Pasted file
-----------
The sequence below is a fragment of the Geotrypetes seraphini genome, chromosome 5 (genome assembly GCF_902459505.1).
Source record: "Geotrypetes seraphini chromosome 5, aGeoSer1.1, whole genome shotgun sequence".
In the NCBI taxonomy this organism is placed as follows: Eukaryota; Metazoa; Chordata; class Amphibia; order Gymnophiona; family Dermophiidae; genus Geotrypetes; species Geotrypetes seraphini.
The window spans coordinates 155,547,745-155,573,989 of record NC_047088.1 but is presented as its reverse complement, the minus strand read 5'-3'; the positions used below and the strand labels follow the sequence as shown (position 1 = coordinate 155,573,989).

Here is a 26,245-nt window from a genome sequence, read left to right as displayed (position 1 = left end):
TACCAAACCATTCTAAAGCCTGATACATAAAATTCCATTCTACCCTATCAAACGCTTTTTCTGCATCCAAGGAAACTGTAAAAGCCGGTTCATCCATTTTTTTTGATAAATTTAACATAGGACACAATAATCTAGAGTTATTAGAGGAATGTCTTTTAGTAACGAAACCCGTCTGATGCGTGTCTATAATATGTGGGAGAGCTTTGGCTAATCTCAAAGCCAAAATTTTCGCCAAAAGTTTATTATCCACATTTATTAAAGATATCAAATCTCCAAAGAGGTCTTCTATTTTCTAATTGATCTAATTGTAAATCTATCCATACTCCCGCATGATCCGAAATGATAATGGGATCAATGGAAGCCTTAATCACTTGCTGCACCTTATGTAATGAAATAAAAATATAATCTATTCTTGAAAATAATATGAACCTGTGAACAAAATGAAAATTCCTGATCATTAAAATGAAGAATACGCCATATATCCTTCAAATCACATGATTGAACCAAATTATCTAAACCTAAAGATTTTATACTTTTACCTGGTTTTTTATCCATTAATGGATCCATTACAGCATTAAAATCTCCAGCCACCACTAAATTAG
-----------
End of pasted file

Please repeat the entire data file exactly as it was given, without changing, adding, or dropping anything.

The sequence below is a fragment of the Geotrypetes seraphini genome, chromosome 5 (genome assembly GCF_902459505.1).
Source record: "Geotrypetes seraphini chromosome 5, aGeoSer1.1, whole genome shotgun sequence".
In the NCBI taxonomy this organism is placed as follows: Eukaryota; Metazoa; Chordata; class Amphibia; order Gymnophiona; family Dermophiidae; genus Geotrypetes; species Geotrypetes seraphini.
The window spans coordinates 155,547,745-155,573,989 of record NC_047088.1 but is presented as its reverse complement, the minus strand read 5'-3'; the positions used below and the strand labels follow the sequence as shown (position 1 = coordinate 155,573,989).

Here is a 26,245-nt window from a genome sequence, read left to right as displayed (position 1 = left end):
TACCAAACCATTCTAAAGCCTGATACATAAAATTCCATTCTACCCTATCAAACGCTTTTTCTGCATCCAAGGAAACTGTAAAAGCCGGTTCATCCATTTTTTTTGATAAATTTAACATAGGACACAATAATCTAGAGTTATTAGAGGAATGTCTTTTAGTAACGAAACCCGTCTGATGCGTGTCTATAATATGTGGGAGAGCTTTGGCTAATCTCAAAGCCAAAATTTTCGCCAAAAGTTTATTATCCACATTTATTAAAGATATCAAATCTCCAAAGAGGTCTTCTATTTTCTAATTGATCTAATTGTAAATCTATCCATACTCCCGCATGATCCGAAATGATAATGGGATCAATGGAAGCCTTAATCACTTGCTGCACCTTATGTAATGAAATAAAAATATAATCTATTCTTGAAAATAATATGAACCTGTGAACAAAATGAAAATTCCTGATCATTAAAATGAAGAATACGCCATATATCCTTCAAATCACATGATTGAACCAAATTATCTAAACCTAAAGATTTTATACTTTTACCTGGTTTTTTATCCATTAATGGATCCATTACAGCATTAAAATCTCCAGCCACCACTAAATTAG